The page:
Technique and condition

The painting was carried out in oil colours on a cotton duck canvas, which was probably primed and stretched by the artist himself. A very thin, lean ground layer, off-white in colour, was applied evenly over the whole surface, extending to the edges of the fabric.The canvas was then attached to a stretcher and a second white oil-bound ground layer was applied, leaving local accumulations round the edges of the painting.

The artist then proceeded to paint quickly and spontaneously, probably without initial drawing. Before painting, Trevelyan would make several pencil scribbles of something he had seen in a sketch book, which suddenly provoked the idea for a painting. In the course of the painting process, which usually took one or two days, the artist applied several layers of paint. He used strong, bright colours which he applied invarying consistencies from thin and liquid, to thick and more paste-like. He varied the use of high gloss with less gloss or even lean paint. In many areas he painted wet-in-wet. Other areas he reworked and there are pentimenti to be seen showing through the upper paint layer in several places. Finally the painter added details and scratched lines of the composition into the wet paint with a sharp pencil. In many places lumps can be seen included in the surface of the paint, which probably consist of dried paint from the palette and contribute to the painting's characteristic surface texture. Generally the paint layer is relatively thick and opaque, covering the whole image without leaving areas of ground unpainted. In many places pronounced brushstrokes of paint are visible, which indicates that the paint medium used by the artist dried fairly quickly. This fact and the presence of extremely glossy and severely wrinkled paint suggest that a kind of commercial housepaint may have been used, possibly combined with artists' oil paint.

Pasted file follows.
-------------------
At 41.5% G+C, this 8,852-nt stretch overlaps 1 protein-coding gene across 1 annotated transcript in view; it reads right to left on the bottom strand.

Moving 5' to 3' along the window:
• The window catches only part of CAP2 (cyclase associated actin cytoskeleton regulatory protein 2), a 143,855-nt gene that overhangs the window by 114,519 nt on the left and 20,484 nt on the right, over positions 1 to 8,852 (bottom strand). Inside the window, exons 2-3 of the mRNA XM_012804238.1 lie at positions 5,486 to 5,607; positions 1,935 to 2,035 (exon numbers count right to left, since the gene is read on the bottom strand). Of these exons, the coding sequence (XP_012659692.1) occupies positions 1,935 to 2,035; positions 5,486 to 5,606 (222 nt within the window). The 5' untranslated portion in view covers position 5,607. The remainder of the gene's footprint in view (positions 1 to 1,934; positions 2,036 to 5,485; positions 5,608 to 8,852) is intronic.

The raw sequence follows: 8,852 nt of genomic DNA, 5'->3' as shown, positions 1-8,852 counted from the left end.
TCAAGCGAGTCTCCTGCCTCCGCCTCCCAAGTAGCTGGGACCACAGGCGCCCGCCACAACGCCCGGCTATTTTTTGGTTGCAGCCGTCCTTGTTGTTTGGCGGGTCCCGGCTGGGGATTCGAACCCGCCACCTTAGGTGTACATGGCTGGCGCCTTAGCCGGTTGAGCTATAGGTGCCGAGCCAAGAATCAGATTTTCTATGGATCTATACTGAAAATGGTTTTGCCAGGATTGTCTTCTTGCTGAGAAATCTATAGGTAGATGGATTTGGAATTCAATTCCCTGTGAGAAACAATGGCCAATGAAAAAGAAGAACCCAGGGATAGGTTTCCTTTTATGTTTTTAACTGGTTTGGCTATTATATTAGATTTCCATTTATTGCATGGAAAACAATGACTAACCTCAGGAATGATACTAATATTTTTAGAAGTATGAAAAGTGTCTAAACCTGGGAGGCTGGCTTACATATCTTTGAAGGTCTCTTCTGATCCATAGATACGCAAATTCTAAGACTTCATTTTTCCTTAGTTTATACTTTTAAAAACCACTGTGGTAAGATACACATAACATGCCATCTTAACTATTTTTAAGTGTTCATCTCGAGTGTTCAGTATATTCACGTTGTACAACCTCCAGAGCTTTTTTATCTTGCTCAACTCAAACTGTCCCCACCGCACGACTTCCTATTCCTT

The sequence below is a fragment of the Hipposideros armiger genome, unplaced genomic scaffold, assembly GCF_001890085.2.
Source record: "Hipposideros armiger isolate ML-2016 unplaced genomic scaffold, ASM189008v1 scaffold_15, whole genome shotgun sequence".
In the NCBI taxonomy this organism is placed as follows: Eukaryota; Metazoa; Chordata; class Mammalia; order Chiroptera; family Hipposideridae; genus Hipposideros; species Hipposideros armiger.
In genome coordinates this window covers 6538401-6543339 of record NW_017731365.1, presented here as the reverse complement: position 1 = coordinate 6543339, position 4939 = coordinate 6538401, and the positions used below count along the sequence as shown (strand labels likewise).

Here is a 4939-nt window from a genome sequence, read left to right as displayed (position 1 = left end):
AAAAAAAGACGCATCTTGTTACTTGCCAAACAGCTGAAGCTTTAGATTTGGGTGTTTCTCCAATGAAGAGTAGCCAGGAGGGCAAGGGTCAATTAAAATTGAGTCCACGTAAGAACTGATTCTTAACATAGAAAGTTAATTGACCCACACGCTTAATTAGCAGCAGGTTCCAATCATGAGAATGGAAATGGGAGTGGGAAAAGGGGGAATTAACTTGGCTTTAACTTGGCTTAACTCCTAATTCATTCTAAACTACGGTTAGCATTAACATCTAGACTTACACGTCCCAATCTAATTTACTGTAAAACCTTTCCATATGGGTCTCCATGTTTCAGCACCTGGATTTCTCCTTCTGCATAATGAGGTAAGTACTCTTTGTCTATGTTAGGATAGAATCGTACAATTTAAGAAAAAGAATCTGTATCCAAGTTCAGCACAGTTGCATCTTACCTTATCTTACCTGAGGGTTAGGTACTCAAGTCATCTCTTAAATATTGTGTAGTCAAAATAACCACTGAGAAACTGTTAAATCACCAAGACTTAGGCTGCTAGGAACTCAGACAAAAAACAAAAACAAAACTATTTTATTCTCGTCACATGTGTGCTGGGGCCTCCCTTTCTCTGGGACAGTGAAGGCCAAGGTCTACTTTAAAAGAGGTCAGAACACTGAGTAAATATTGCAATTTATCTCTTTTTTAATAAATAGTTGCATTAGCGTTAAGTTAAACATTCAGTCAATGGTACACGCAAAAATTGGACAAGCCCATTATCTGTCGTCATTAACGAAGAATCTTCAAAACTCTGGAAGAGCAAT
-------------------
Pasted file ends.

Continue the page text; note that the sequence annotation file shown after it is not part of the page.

The painting is not varnished. It was acquired without a display frame and in poor condition. The painting was unstretched and had been extensively creased and cracked as a result of long term unstretched storage. The support was in relatively sound condition. There were several areas of cleavage but only minor paint losses. The surface was very dirty. Treatment carried out consisted of consolidation of flaking paint and the correction of deformations in the support and paint film. The painting was reattached to an accessory support (blind stretcher). It was surface cleaned and losses were filled and retouched.

Monika Roth
July 1996